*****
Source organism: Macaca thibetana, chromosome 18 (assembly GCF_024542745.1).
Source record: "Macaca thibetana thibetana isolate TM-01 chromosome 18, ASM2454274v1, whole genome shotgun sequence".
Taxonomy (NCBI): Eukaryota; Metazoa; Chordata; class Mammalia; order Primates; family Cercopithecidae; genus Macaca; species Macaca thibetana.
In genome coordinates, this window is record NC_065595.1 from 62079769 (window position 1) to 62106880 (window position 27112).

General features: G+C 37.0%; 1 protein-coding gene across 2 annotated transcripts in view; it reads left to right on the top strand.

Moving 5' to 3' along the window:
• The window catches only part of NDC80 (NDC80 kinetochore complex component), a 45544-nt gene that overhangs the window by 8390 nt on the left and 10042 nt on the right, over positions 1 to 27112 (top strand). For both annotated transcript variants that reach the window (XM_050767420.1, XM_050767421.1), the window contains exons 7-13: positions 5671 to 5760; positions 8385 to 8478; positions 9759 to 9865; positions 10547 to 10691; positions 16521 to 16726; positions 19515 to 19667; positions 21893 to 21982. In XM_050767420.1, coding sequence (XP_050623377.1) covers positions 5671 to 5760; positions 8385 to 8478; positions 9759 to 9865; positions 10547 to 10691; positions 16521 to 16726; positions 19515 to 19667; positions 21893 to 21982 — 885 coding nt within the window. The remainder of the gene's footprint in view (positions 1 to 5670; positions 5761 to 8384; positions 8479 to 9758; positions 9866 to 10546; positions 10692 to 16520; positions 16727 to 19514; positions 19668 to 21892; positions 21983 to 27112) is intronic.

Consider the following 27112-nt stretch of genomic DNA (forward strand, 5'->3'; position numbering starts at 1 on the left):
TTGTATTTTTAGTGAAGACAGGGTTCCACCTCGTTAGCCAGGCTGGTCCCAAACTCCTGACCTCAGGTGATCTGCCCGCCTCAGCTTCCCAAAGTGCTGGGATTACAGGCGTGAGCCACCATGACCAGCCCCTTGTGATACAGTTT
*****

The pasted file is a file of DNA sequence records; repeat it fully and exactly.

Source organism: Macaca thibetana, chromosome 18 (assembly GCF_024542745.1).
Source record: "Macaca thibetana thibetana isolate TM-01 chromosome 18, ASM2454274v1, whole genome shotgun sequence".
Taxonomy (NCBI): Eukaryota; Metazoa; Chordata; class Mammalia; order Primates; family Cercopithecidae; genus Macaca; species Macaca thibetana.
In genome coordinates, this window is record NC_065595.1 from 62079769 (window position 1) to 62106880 (window position 27112).

General features: G+C 37.0%; 1 protein-coding gene across 2 annotated transcripts in view; it reads left to right on the top strand.

Moving 5' to 3' along the window:
• The window catches only part of NDC80 (NDC80 kinetochore complex component), a 45544-nt gene that overhangs the window by 8390 nt on the left and 10042 nt on the right, over positions 1 to 27112 (top strand). For both annotated transcript variants that reach the window (XM_050767420.1, XM_050767421.1), the window contains exons 7-13: positions 5671 to 5760; positions 8385 to 8478; positions 9759 to 9865; positions 10547 to 10691; positions 16521 to 16726; positions 19515 to 19667; positions 21893 to 21982. In XM_050767420.1, coding sequence (XP_050623377.1) covers positions 5671 to 5760; positions 8385 to 8478; positions 9759 to 9865; positions 10547 to 10691; positions 16521 to 16726; positions 19515 to 19667; positions 21893 to 21982 — 885 coding nt within the window. The remainder of the gene's footprint in view (positions 1 to 5670; positions 5761 to 8384; positions 8479 to 9758; positions 9866 to 10546; positions 10692 to 16520; positions 16727 to 19514; positions 19668 to 21892; positions 21983 to 27112) is intronic.

Consider the following 27112-nt stretch of genomic DNA (forward strand, 5'->3'; position numbering starts at 1 on the left):
TTGTATTTTTAGTGAAGACAGGGTTCCACCTCGTTAGCCAGGCTGGTCCCAAACTCCTGACCTCAGGTGATCTGCCCGCCTCAGCTTCCCAAAGTGCTGGGATTACAGGCGTGAGCCACCATGACCAGCCCCTTGTGATACAGTTT